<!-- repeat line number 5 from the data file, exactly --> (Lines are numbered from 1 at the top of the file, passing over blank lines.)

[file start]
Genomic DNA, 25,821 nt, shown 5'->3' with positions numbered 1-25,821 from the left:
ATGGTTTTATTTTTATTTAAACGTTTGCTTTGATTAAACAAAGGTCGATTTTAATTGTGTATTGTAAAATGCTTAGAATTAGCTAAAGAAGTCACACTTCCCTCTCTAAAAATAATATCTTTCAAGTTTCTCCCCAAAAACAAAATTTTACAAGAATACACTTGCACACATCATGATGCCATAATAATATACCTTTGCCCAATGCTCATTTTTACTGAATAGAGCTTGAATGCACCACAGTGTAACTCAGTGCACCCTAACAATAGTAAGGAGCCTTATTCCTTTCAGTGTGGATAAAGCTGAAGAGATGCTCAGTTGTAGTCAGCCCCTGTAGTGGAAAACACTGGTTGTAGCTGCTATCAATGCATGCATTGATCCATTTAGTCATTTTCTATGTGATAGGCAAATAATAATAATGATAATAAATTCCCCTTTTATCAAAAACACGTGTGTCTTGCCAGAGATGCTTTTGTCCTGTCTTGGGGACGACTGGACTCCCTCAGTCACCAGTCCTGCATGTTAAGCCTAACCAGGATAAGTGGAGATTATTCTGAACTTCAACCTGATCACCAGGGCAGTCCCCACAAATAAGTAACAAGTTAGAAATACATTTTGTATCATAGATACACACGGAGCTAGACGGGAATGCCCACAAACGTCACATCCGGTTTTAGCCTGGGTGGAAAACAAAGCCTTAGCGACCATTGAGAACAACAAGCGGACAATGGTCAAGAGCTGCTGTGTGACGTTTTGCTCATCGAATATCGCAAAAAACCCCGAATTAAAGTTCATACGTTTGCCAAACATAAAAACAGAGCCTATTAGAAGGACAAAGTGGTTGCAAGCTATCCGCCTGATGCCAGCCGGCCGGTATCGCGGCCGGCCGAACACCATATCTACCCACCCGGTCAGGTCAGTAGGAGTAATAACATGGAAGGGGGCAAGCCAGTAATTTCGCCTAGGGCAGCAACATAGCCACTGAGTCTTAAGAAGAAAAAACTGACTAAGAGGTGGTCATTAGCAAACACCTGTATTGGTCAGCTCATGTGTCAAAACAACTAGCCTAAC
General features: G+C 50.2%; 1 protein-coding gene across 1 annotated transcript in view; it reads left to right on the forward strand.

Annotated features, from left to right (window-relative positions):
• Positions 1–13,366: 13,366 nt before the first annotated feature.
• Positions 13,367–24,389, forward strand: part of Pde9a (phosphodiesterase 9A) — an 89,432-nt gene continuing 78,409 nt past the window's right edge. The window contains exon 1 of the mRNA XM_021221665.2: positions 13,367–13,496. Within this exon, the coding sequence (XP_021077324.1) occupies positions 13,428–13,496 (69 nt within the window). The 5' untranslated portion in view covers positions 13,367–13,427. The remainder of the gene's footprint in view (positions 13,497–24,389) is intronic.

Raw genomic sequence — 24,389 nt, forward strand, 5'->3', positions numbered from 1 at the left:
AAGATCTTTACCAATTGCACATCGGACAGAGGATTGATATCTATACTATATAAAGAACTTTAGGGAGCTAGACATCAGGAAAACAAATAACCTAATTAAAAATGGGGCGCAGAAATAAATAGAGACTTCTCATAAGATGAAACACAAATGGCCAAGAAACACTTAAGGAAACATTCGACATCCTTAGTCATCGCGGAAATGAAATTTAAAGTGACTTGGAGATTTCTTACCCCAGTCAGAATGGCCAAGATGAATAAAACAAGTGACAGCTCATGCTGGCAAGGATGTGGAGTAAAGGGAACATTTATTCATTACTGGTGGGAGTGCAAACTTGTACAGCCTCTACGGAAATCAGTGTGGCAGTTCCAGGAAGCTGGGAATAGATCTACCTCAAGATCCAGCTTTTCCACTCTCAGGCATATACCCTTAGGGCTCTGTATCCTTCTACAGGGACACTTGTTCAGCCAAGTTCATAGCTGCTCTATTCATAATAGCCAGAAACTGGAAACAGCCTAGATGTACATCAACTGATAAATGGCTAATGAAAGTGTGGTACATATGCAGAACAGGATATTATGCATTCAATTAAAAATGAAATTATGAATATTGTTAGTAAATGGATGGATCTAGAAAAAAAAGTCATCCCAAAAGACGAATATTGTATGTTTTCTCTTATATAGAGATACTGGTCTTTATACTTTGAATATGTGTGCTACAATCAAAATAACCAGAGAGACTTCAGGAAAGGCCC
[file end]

• Positions 1–13,366: 13,366 nt before the first annotated feature.